39 - Leptosiphon and Flower Color: Investigating Color Acquisition in Polemoniaceae using Phylogenetics
University of Florida
Molecular Systematics & Evolutionary Genetics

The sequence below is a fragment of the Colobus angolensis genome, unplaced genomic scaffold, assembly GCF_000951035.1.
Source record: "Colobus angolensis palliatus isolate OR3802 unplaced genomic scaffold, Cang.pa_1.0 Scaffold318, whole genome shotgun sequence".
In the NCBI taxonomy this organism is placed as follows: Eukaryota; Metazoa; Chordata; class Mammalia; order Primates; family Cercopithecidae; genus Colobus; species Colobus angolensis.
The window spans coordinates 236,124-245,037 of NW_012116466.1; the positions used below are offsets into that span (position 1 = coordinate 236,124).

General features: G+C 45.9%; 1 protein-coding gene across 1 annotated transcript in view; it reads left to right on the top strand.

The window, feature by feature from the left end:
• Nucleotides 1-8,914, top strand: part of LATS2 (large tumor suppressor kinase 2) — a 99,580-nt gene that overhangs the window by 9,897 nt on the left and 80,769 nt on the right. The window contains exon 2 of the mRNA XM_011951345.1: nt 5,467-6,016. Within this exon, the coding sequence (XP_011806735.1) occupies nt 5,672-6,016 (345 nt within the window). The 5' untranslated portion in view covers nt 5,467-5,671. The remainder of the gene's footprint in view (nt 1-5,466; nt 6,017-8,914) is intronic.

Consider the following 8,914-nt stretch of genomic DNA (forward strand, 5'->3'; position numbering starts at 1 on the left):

Transitions in flower color are asymmetric over evolutionary time, with some transitions more favorable than others. Several selective pressures and mechanisms involving pollinators often drive these color changes, while other forces such as genetic drift and pleiotropic effects may drive others. In this project, we investigated transitions in flower color in Leptosiphon (Polemoniaceae). Leptosiphon comprises 38 species and has a center of distribution in California. Based on our initial analyses, it appears that flower color (blue/purple, pink, and yellow) has been gained in many independent transitions from a white-flowered ancestor. A well-supported species-level phylogeny will allow for better mapping of floral characteristics. To refine phylogenetic relationships, plant material was obtained from field, herbaria, and greenhouse collections for 197 accessions, representing all 38 species, plus Phlox as an outgroup. We selected 96 samples, including all species and each color morph for a targeted gene capture protocol using MYbaits, a procedure that allows custom design of baits. Probe sequences were created through a reciprocal blast using four transcriptomes (two species of Phlox, Fouqueria macdouglaii, and Ternstroemia gymanthera) and the Arabidopsis genome. Probes for one hundred markers were created, those with large introns discarded before probe design. After gene capture, samples were multiplexed and sequenced with Illumina. Reads were assembled, and phylogenetic analyses were conducted on concatenated and individual gene data sets. The resolved phylogeny will be used to determine the number of transitions in flower color in Leptosiphon and the directions in which these changes have occurred.